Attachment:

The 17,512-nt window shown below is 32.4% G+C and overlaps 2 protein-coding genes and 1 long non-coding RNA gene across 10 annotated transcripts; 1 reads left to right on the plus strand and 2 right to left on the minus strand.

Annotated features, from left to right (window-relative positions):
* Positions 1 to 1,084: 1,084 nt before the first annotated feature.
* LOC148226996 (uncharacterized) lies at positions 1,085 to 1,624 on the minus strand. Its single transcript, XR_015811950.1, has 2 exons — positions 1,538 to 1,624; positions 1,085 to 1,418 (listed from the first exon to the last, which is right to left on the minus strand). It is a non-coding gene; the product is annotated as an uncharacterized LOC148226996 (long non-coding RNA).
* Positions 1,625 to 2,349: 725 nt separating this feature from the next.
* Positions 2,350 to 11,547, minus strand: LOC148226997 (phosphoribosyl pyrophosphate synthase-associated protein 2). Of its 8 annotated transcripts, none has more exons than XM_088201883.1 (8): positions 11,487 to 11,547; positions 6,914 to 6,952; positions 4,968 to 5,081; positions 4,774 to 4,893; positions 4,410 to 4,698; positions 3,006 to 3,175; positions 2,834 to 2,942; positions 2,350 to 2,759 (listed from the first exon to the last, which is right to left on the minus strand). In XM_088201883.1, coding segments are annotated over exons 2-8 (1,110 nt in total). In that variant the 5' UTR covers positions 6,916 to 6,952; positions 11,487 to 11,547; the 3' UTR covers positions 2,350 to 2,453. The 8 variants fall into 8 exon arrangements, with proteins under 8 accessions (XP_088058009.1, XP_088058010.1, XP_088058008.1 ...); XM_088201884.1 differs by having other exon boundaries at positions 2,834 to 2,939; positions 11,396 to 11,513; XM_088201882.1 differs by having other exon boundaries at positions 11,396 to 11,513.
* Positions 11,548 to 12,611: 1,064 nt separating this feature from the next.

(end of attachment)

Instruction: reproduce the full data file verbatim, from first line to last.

The 17,512-nt window shown below is 32.4% G+C and overlaps 2 protein-coding genes and 1 long non-coding RNA gene across 10 annotated transcripts; 1 reads left to right on the plus strand and 2 right to left on the minus strand.

Annotated features, from left to right (window-relative positions):
* Positions 1 to 1,084: 1,084 nt before the first annotated feature.
* LOC148226996 (uncharacterized) lies at positions 1,085 to 1,624 on the minus strand. Its single transcript, XR_015811950.1, has 2 exons — positions 1,538 to 1,624; positions 1,085 to 1,418 (listed from the first exon to the last, which is right to left on the minus strand). It is a non-coding gene; the product is annotated as an uncharacterized LOC148226996 (long non-coding RNA).
* Positions 1,625 to 2,349: 725 nt separating this feature from the next.
* Positions 2,350 to 11,547, minus strand: LOC148226997 (phosphoribosyl pyrophosphate synthase-associated protein 2). Of its 8 annotated transcripts, none has more exons than XM_088201883.1 (8): positions 11,487 to 11,547; positions 6,914 to 6,952; positions 4,968 to 5,081; positions 4,774 to 4,893; positions 4,410 to 4,698; positions 3,006 to 3,175; positions 2,834 to 2,942; positions 2,350 to 2,759 (listed from the first exon to the last, which is right to left on the minus strand). In XM_088201883.1, coding segments are annotated over exons 2-8 (1,110 nt in total). In that variant the 5' UTR covers positions 6,916 to 6,952; positions 11,487 to 11,547; the 3' UTR covers positions 2,350 to 2,453. The 8 variants fall into 8 exon arrangements, with proteins under 8 accessions (XP_088058009.1, XP_088058010.1, XP_088058008.1 ...); XM_088201884.1 differs by having other exon boundaries at positions 2,834 to 2,939; positions 11,396 to 11,513; XM_088201882.1 differs by having other exon boundaries at positions 11,396 to 11,513.
* Positions 11,548 to 12,611: 1,064 nt separating this feature from the next.